CLEVELAND — Paisley Born is almost 2-years-old, but she’s gone through more than most have to deal with in a lifetime.
Megan Curtis was 30-weeks pregnant with Paisley when she went to a routine ultrasound at Fairview Hospital. It was there, that the doctors gave her news no expecting parent wants to hear.
“Her heart was actually missing a lot of walls and valves and they didn't know exactly how to diagnosis her,” said Curtis.
Curtis said it was the scariest moment of her life. Along with Heterotaxy, Paisley’s heart faced the left instead of the right and she had one working ventricle instead of two.
Dr. Hani Najm, the head of congenital heart surgery for Cleveland Clinic Children's, stepped in. He said his team worked to figure out how to create a permanent source of blood flow.
Six days after Paisley was born, she had an open-heart surgery and doctors stabilized her heart.
“You have this perfect, little, baby you're just thinking about them doing open heart surgery on this six pound little, thing,” said Curtis.
But that surgery, was just a baby step.
“We had to give her something which will replace that source because she does not have the usual anatomy or configuration of the heart that will allow flow to the lungs,” said Dr. Najm.
Normally, babies born with a single-working ventricle, like Paisley’s, get routed into a “single ventricle physiology.” Doctors, previously, would re-route that ventricle and reconfigure the circulatory process for the heart.
But for Paisley, Dr. Najm said they didn’t want to perform that procedure.
“After all these years of having and operating on patients and routing them into a single ventricle physiology, we found out that they do fail in the future they have problems,” he said.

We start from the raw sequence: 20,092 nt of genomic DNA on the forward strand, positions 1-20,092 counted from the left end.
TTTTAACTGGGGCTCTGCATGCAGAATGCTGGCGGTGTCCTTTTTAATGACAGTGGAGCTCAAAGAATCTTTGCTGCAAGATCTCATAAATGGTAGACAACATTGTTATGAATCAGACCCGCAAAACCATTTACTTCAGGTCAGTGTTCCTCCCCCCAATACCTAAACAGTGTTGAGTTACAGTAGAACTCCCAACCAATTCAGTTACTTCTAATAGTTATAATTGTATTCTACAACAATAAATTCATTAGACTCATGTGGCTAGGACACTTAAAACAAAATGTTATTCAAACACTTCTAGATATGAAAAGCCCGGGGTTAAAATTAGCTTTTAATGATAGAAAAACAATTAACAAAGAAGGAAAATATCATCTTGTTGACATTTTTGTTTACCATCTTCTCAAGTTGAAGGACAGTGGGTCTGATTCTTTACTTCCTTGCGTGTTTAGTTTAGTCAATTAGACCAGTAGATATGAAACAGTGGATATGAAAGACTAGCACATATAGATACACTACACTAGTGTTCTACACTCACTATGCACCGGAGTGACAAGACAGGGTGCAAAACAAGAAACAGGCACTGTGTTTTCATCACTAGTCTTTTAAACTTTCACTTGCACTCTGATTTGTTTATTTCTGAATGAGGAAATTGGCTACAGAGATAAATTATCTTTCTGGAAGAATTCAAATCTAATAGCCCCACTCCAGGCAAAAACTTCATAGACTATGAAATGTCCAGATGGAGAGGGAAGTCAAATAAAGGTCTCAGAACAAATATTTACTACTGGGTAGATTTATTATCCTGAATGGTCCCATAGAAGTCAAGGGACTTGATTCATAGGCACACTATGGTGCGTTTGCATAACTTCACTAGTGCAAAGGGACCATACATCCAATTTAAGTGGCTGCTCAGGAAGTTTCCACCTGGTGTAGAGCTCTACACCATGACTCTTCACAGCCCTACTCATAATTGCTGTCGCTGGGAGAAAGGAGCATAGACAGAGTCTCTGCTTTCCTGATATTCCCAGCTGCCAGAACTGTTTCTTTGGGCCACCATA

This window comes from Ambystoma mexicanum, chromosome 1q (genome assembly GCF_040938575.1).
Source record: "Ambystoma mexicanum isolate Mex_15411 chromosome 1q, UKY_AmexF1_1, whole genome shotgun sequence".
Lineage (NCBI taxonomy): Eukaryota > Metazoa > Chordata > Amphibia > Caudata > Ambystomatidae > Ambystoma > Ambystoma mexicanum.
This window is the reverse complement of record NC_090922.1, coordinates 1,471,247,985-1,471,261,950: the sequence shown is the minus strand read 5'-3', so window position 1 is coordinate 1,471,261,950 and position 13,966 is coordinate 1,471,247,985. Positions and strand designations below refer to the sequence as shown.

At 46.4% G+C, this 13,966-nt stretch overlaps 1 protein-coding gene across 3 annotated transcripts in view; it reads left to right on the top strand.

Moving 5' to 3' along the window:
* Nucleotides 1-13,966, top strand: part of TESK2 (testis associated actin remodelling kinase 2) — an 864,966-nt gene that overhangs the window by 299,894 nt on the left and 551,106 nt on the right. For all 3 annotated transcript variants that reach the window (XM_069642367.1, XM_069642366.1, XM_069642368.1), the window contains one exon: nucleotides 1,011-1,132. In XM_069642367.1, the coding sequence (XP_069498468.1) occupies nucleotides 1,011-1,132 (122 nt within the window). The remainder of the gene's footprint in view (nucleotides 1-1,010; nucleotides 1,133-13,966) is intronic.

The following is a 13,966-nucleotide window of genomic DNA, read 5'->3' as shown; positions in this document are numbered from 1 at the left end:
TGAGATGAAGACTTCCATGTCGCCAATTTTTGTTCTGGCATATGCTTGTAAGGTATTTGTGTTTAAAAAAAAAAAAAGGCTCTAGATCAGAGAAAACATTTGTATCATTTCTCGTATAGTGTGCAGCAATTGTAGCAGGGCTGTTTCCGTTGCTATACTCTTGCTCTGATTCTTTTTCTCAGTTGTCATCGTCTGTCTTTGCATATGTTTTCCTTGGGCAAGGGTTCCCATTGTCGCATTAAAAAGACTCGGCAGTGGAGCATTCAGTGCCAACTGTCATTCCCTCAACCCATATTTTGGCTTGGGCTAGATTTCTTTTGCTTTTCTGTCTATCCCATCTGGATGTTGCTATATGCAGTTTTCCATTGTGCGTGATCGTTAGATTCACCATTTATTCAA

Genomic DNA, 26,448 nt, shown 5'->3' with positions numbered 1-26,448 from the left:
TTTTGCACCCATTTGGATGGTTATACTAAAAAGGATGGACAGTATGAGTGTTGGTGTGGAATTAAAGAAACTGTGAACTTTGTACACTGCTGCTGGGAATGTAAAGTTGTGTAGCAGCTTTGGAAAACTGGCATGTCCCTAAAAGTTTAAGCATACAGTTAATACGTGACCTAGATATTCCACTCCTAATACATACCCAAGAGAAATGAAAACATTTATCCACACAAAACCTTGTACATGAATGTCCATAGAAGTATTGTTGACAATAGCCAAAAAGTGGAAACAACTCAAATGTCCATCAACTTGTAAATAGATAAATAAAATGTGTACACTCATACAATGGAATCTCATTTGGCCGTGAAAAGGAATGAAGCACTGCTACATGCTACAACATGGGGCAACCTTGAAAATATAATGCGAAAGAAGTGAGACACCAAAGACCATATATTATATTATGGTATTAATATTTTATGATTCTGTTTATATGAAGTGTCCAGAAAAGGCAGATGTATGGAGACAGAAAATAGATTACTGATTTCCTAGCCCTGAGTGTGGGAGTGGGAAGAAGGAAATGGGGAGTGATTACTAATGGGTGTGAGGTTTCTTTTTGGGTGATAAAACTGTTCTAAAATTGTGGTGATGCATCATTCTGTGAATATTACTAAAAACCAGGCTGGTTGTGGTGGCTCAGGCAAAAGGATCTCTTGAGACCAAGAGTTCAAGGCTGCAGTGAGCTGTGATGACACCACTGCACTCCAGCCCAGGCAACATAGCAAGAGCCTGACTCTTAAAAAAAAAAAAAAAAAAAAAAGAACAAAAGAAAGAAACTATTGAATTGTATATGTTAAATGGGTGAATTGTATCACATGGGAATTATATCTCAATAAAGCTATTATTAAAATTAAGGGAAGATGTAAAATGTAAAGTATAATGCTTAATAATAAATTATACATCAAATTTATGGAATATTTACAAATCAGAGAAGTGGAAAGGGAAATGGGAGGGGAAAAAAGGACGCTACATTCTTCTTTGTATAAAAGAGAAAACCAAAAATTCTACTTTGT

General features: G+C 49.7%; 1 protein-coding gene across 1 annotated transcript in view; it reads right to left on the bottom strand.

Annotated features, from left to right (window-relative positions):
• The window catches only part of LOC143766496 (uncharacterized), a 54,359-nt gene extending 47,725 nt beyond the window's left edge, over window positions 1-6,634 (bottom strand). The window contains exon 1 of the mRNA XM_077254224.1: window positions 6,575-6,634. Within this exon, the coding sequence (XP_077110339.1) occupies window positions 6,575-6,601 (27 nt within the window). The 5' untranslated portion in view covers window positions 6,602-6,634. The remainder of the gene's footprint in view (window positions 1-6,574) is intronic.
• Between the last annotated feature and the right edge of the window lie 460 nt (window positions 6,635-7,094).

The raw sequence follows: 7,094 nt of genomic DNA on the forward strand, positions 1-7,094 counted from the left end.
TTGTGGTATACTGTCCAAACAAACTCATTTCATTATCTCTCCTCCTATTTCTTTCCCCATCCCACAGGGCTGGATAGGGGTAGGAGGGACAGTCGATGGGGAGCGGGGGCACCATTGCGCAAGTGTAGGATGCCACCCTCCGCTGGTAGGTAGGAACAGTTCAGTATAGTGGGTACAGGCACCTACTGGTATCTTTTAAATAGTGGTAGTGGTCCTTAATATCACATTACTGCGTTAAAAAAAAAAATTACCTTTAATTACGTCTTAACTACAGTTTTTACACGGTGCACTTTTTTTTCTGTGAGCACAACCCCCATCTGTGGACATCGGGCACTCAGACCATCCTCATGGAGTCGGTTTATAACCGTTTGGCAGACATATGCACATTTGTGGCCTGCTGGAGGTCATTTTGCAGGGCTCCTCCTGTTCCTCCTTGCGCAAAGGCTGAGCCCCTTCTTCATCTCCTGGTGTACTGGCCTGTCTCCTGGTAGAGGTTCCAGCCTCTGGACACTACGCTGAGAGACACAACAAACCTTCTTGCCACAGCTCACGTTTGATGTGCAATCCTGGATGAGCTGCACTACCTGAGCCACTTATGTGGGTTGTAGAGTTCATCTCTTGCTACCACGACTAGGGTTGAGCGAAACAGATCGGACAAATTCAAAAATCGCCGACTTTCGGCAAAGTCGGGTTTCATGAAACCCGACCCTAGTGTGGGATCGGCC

They decided, instead, to do a ventricle-switch.
“Why? Because we are using the left for the right and the right for the left,” said Dr. Najm.
The Cleveland Clinic 3-D printed the 9-month-old’s heart beforehand.
“We needed to see this in hand before we actually look at the heart in the operating room,” he said.
And it seemed to work. The operation was a success.
For Curtis, it was an emotional moment.
“Her little fingertips weren't blue, anymore, they were pink, and her lips were pink,” she said. “That was kind of when I knew we were on the other side of her heart journey.”
Paisley was the first baby born with a single-ventricle defect, that had a ventricle-switch procedure from birth.
“The first patient who has had this plan put to her from birth,” said Dr. Najm.
Since her surgery, Dr. Najm said the team has done the procedure on six others.
“Paisley has proven to the world that when we do such a procedure they do fine and they do very well,” he said.
Now the almost 2-year-old who was born with a broken heart, has stolen the hearts of so many others.
“She always has a smile on her face,” said Curtis. I’m amazed. I really am.”
Saturday the American Heart Association of Cleveland will be holding its annual Heart Walk. Paisley will be honored as the Queen of Hearts.
She will also be celebrating the year anniversary of the ventricle-switch procedure.